Once titled "Vegan in Suburbia," this blog used to document my vegan adventures in a Montréal suburb. Now vegan for 15 years & living in Toronto for the past 6, I figured a title change was in order. I'll let my finely-tuned Twitter bio tell you about me: I'm a "multilingual vegan, word nerd, teacher, reader, writer, & meditator seeking to live with intention, drink all the espresso, & pet all the dogs." Welcome, friend. I hope you enjoy your stay.
Thursday, August 16, 2012
It's finally happened
This post was written two weeks ago.
after our 15-minute opening performance at the Calici sotto le stelleenogastronomic festival in Labro, I met one
of my friends for dinner. We went to a restaurant that’s open seasonally, a locale
more upscale than what I’m used to or what my wallet would allow. We hadn’t any
choice, as the pizzeria at which we wanted to dine was closed for the day, due
to a broken oven. So, we made do (and to say, “we made do” feels like
sacrilege, since I daresay that the meal we enjoyed there was worth every
up for a second. Allow me to explain; I mean, I did prelude this post with a clip from My Big Fat Greek Wedding.
taking a seat at this restaurant to which my friend had once been, I inquired
about the menu, speaking with the owner in order to ascertain the veganism of
any of the menu items. As I’d been having good luck with using the Italian word
vegetaliana (or vegana), having the person with whom I was speaking immediately understand
the implications of such a label, I put emphasis on the l and reiterated that I didn’t eat dairy products (a silly move, I
must say, since dairy includes only
cow-milk, and goat and sheep milks abound in Italy) or eggs. I assumed that
saying any word that began with vegeta,
regardless of its ending, would speak for itself—that is, it would be clear
that vegeta means “no meat.”
back to the clip (scroll up, if you please, friends).
chef, we figured out a dish to order, a magnificent and delicious dish, if the
oral description could do it any justice—penne with asparagus, tomato, and
truffle mushrooms—and our hunger dictated that we’d order a salad to satiate
our rebelling stomachs. As we swished up the last drops of vinegar with pieces
of gratis dry bread, our pasta dishes
were delivered. I beheld the glorious dish, giant penne at the base of the
beauteous meal, atop of which lay olive-oil–coated pieces of wild asparagus,
delicate truffles, chopped fresh tomato, and—meat? Those crimson chunks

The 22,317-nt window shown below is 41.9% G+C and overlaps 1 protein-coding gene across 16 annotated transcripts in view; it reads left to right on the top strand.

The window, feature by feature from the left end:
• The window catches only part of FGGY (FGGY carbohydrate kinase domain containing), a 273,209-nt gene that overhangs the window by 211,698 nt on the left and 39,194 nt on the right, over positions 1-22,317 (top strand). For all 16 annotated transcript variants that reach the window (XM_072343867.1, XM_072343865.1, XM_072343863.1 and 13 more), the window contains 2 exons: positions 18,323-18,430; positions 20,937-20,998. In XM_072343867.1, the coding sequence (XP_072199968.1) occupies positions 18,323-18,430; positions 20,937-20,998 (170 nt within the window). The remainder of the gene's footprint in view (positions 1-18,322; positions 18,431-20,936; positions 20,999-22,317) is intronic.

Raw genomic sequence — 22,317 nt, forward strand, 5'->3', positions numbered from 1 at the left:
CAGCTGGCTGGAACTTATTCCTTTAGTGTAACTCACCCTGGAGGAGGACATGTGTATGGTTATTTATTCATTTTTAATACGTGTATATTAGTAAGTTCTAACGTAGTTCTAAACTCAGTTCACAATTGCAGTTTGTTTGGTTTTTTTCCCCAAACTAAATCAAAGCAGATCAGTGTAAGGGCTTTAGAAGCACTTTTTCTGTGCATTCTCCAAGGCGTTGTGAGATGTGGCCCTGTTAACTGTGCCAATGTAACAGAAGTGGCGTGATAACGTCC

didn’t resemble any fruit or vegetable I’d ever seen, and I’d been fooled by
the texture as well as appearance of many an eggplant and mushroom in the past.
Nay, those pieces were clearly the flesh of an animal. Before the waitress could
step away, I inquired politely: “Ma, scusi, questa è carne?” (“Excuse me, but… is that meat?”)
responded, incredulously yet matter-of-factly: “Non c’è di che. È pancetta.”
(“It’s nothing. It’s pancetta.”)
my dear friends, directly translates to stomach,
in the diminutive form—so, “belly,” insomma.
Even some of my omnivorous friends are revolted by it and refuse to eat it. If
you can, ahem, stomach it, head on over to Wikipedia to learn more: http://en.wikipedia.org/wiki/Pancetta.
I responded, after several eye blinks to make sure that I was not imagining
what she was saying, “Ma… per me è
qualcosa: sono vegetariana.” (“For me,
it’s something: I’m vegetarian.”)
away to explain to the other chef what the issue was, and this chef’s
explanation, though differing in the words expressed, betrayed the same
sentiment: This isn’t meat; it’s pancetta.
The chefs scurried off after we had agreed on a meal that would be identical,
just served with shaved zucchini (maybe they used the last of their truffle and
asparagus on the meaty primo? Sadness abounds) and tomatoes instead. They left us with the
initial dish for my friend to nibble on, after we’d established that her meal
contained egg pasta, so we couldn’t engage in a simple swap.
my clever dining partner was quick enough to point out how our scene matched
almost perfectly that from My Big Fat
Greek Wedding. Ah, in nine years of veganism, this had never happened to
me, and I am simultaneously amused by its happening in this Mediterranean land.
in advance for the absence of a photo of my meal, but I hope that a wordy
description will suffice. The meal delivered to me about ten minutes later,
after my friend allowed me to dip slices of bread into the shallow ponds of
tomato sauce on her vegetarian plate, was a welcome, meat-free sight. It was so
fresh that I immediately burnt my tongue on the julienned zucchini sprinkled in
a delightfully helter-skelter manner atop the large penne. It was worth it—no,
really: it was so worth it, and it
was worth the wait, too.
interest of full disclosure, let me say that I am cheap—nay, I am frugal. I
will splurge on items that merit elevated expenditure, like sundried tomatoes,
almond butter, and a ticket to my favourite band’s show at a venue in a different city. This
doesn’t mean that I don’t occasionally beat myself up mentally for the expense;
I tend to force myself to justify the expense, looping in my brain until I
convince myself, usually successfully, to let
it go. It didn’t take me too long to make peace with myself at the end of
the meal last night: everything from the wonderfully al dente pasta and the piping hot and perfectly salted zucchini to
the deliciously green hue of the olive oil made every one of the sixteen Euros worth it. I splurge on olive oil
when I’m in Canada, and this dish reiterated why splurging on good,
high-quality foods is worth our dollars and cents.
confess that this sentence was uttered by me as we walked home, satiated and
delighted, at the end of the night: “I don’t care if she spat in my food—that
meal was f***ing delicious.”